Julia Rubin

Racked Features Editor

Jaymie is, was, will always be the person who made it all click for me. I was her 20-year-old intern when we met at Yves Saint Laurent, where she worked in visual merchandising. She was just a few years older, but seemingly decades wiser when it came to what was truly cool.

I always knew fashion was a thing I cared about. I was deeply interested in putting together "full looks," for lack of a better term, throughout elementary school, started subscribing to Vogue at age 12, and spent countless suburban teen hours trying to find things nobody else had at the mall.

But for as much as I thought about clothes and What It All Meant for the first 20 years of my life, my perception of the industry was decidedly myopic. To me, fashion was super luxe and hyperfeminine (thank you, Vogue), two things I was not. And then I met Jaymie.

Working in visuals meant spending our days in the YSL flagship on 57th Street and its much-beloved (and now closed) Madison Avenue counterpart, installing window displays and making floor moves. While the rest of the corporate employees teetered around in outrageously platformed Tribute sandals and tight pencil skirts, Jaymie wore black jeans and lace-up brogues.

This was the first step in my reeducation, a summer of learning that fashion could be smart and weird, not just girly and expensive.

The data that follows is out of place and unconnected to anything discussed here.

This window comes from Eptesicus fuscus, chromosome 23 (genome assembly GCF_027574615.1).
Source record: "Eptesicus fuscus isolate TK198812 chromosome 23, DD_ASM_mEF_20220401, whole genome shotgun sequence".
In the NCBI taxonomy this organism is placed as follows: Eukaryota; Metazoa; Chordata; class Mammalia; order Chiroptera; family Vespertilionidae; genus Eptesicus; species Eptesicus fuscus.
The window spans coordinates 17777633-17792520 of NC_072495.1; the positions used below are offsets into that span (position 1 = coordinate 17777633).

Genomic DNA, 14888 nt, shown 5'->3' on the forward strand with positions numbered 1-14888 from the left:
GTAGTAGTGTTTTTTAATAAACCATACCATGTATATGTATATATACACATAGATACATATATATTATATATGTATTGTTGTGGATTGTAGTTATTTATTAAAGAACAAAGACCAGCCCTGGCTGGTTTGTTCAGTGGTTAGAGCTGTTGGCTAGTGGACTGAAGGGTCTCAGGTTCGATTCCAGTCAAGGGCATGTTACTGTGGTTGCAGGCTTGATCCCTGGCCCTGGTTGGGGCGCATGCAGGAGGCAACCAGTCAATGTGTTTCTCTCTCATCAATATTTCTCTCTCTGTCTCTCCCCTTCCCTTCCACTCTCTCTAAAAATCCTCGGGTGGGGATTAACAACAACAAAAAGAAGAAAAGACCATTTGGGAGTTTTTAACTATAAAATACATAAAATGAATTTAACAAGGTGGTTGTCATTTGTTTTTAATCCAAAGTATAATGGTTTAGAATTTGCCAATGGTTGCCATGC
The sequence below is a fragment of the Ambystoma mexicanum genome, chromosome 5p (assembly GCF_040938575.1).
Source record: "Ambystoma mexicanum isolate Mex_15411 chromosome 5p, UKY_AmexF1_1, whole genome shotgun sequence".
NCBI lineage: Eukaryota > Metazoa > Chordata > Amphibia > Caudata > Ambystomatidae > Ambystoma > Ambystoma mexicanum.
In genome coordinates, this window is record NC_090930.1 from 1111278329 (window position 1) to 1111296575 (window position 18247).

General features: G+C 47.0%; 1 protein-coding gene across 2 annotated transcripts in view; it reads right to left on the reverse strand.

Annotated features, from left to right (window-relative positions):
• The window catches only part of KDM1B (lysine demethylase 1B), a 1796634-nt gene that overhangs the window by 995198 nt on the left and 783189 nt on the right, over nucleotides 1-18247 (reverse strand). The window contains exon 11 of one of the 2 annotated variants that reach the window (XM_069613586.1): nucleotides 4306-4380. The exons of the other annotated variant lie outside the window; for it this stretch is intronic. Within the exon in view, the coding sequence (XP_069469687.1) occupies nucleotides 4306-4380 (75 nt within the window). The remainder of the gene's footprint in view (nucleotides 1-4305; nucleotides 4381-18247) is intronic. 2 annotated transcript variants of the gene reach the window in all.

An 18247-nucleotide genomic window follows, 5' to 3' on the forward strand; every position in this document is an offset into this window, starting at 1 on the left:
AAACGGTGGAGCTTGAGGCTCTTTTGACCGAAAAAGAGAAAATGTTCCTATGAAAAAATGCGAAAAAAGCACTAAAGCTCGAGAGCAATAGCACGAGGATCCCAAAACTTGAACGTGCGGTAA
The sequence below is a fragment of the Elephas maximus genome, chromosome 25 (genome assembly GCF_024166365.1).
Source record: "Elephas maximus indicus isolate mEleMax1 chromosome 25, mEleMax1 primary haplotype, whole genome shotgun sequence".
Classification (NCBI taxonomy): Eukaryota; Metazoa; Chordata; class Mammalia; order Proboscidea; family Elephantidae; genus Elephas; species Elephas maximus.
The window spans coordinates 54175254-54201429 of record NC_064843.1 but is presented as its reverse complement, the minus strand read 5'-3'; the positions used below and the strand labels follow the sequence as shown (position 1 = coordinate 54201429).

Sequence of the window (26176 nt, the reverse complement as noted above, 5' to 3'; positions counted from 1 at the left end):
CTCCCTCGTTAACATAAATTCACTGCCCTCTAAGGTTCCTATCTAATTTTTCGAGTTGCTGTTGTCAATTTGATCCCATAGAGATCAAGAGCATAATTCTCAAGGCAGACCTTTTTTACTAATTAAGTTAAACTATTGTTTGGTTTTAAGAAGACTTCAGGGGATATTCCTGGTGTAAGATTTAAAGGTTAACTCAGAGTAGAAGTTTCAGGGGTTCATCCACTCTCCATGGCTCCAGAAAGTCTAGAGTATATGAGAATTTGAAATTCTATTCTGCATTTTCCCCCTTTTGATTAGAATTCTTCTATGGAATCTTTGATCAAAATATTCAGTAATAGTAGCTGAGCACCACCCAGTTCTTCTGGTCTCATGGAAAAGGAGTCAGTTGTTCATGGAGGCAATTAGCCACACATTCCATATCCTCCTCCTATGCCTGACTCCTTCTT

It was partly out of necessity—one of the bigger shocks of my internship was just how physical the work was—but also because that’s what she liked to wear. Heels were dumb, oxfords were cool, and as for those jeans, it was Yves himself who praised their "expression, modesty, sex appeal, simplicity—all I hope for in my clothes."

The look was the anti-Vogue, not particularly feminine and certainly not luxe, but by no means a rejection of fashion. I copied it immediately.

This was the first step in my reeducation, a summer of learning that fashion could be smart and weird, not just girly and expensive. In a pre-September Issue world, Jaymie taught me that Grace Coddington, she of frizzy hair and clunky shoes, was the real force behind my precious Vogue. In a pre-Instagram world, Jaymie introduced me to Linda Fargo, the woman responsible for the Bergdorf windows we worshipped across Fifth Avenue. At that time, they were somewhat unsung heroes, and who wanted to be perfectly coiffed Anna when you could be the person actually making cool stuff behind the scenes?

On off hours, we’d head downtown to look at spectacularly odd pieces at Marni and even stranger ones at Comme des Garçons. She took me to Supreme for the very first time, and then Nom de Guerre, an underground men’s store that was literally underground. It blew my mind. We even took a weekend trip to Philly—where we both went to college—to visit friends, as well as sneakerhead shrine Ubiq and Antwerp Six–filled Joan Shepp.

It’s hard to underscore just how much I learned from Jaymie. She opened up a world within a world that I never knew existed and got me so damn excited. Fashion has always gone far beyond glossy magazines, but that was a hard thing to realize as a kid in the Midwest during the dial-up days. I needed a living, breathing Fashion Gateway Drug to make me really get it, and I’m forever grateful that Jaymie was just that.

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